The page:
This is WEEKEND EDITION from NPR News. I'm Scott Simon. The U.S. Labor Department says there are nearly four million people in America who've been unemployed for six months or more. That number has remained stubbornly high, even as the overall unemployment rate has fallen. Yesterday, President Obama met with U.S. business leaders and urged them not to overlook qualified job applicants just because they've been out of work for a while.
Super Bowl suspense is building — for the game and the commercials. With an audience of over 100 million people, advertisers covet this space, but at a reported $4 million a spot, only the mightiest corporations can afford Super Bowl exposure. This year, though, there's an exception. One lucky little business will get one of those primo slots — free.
Originally published on Wed January 22, 2014 8:04 pm
A large section of the controversial Keystone XL pipeline went into official operation Wednesday, in a move that supporters say will help ease the flow of oil to refineries in the Gulf Coast region. The Obama administration has yet to rule on the project's northern portion.
The credit and debit card data breaches at Target and Neiman Marcus compromised more than 70 million American consumers, and analysts say even more of us are at risk. That's because the technology we use to swipe for our purchases — magnetic stripes on the backs of cards — isn't hard for a skilled fraudster to hack.
Bobby Foster Jr. can often be found reading the paper on a wooden bench outside Murry's grocery store on the corner of Sixth and H streets northeast in Washington, D.C.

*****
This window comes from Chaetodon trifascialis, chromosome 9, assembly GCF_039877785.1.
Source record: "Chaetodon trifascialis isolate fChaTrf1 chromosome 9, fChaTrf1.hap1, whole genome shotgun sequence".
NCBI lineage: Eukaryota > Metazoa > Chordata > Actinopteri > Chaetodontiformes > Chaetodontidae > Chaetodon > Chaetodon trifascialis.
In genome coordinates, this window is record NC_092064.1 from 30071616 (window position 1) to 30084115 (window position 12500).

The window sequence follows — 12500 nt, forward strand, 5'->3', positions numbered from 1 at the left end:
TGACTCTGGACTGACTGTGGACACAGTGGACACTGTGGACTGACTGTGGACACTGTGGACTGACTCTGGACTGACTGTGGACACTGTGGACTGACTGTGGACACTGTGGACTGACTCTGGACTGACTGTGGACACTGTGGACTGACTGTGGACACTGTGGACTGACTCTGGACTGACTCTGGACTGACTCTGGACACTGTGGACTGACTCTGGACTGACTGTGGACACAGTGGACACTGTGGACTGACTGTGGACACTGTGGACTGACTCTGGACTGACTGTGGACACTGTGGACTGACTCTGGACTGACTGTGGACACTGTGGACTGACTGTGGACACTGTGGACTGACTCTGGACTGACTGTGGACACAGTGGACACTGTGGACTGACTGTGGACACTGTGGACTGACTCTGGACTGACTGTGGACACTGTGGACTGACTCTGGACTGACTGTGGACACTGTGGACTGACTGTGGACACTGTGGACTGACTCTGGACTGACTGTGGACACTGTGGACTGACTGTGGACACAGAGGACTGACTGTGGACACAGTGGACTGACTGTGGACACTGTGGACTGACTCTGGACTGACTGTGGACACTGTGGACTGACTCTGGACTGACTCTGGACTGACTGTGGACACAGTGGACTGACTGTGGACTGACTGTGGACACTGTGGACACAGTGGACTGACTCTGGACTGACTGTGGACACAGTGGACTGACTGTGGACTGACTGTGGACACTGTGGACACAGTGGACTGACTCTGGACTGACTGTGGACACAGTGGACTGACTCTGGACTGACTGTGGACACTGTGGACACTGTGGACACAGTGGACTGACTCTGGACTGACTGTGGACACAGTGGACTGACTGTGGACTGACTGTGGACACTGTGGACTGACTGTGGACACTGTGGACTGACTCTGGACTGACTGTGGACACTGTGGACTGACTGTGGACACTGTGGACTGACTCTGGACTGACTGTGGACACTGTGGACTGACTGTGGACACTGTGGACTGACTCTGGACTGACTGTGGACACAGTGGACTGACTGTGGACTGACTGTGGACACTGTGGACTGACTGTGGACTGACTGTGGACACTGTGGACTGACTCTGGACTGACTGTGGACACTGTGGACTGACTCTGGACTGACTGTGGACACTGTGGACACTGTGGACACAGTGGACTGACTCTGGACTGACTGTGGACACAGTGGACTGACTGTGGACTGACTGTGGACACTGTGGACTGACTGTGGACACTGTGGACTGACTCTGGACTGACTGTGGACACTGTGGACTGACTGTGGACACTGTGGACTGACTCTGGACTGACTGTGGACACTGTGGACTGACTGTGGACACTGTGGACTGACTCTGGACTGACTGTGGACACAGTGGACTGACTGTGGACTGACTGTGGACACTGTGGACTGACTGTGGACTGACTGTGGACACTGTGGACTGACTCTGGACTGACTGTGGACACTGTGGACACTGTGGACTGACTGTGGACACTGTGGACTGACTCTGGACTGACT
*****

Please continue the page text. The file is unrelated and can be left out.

"The sun shines over here this time of day," says Foster, a retired cook. "It's always good when the sun shines."
Murry's has been an anchor in this neighborhood for decades — during the crack wars of the 1980s and the urban blight that followed, when most other businesses packed up and left. Foster has been somewhat of an anchor, too. He's lived here for 54 years.
In 1895, legislators in New York state decided to improve working conditions in what at the time could be a deadly profession: baking bread.
"Bakeries are actually extremely dangerous places to work," says Eric Rauchway, a historian at the University of California, Davis. "Because flour is such a fine particulate, if it gets to hang in the air it can catch fire and the whole room can go up in a sheet of flame."
In a $16 billion deal this week, Japanese beverage giant Suntory announced it plans to purchase Beam Inc., the maker of Jim Beam bourbon and the owner of other popular bourbon brands like Maker's Mark.
Those and most other bourbons are made in Kentucky, and the deal has some hoping the drink's growth in the global market won't come at the expense of its uniquely Kentucky heritage.
The North American International Auto show begins this week in Detroit, a preview of the most important car technology on the horizon. One of the stars of the show this year is the Ford F-150, a truck that's been the best-selling vehicle in the U.S. for decades. And it's by far Ford's most important model.
On Monday, the company unveiled a radically new more fuel-efficient redesign of the F-150 — featuring a lighter-weight aluminum body.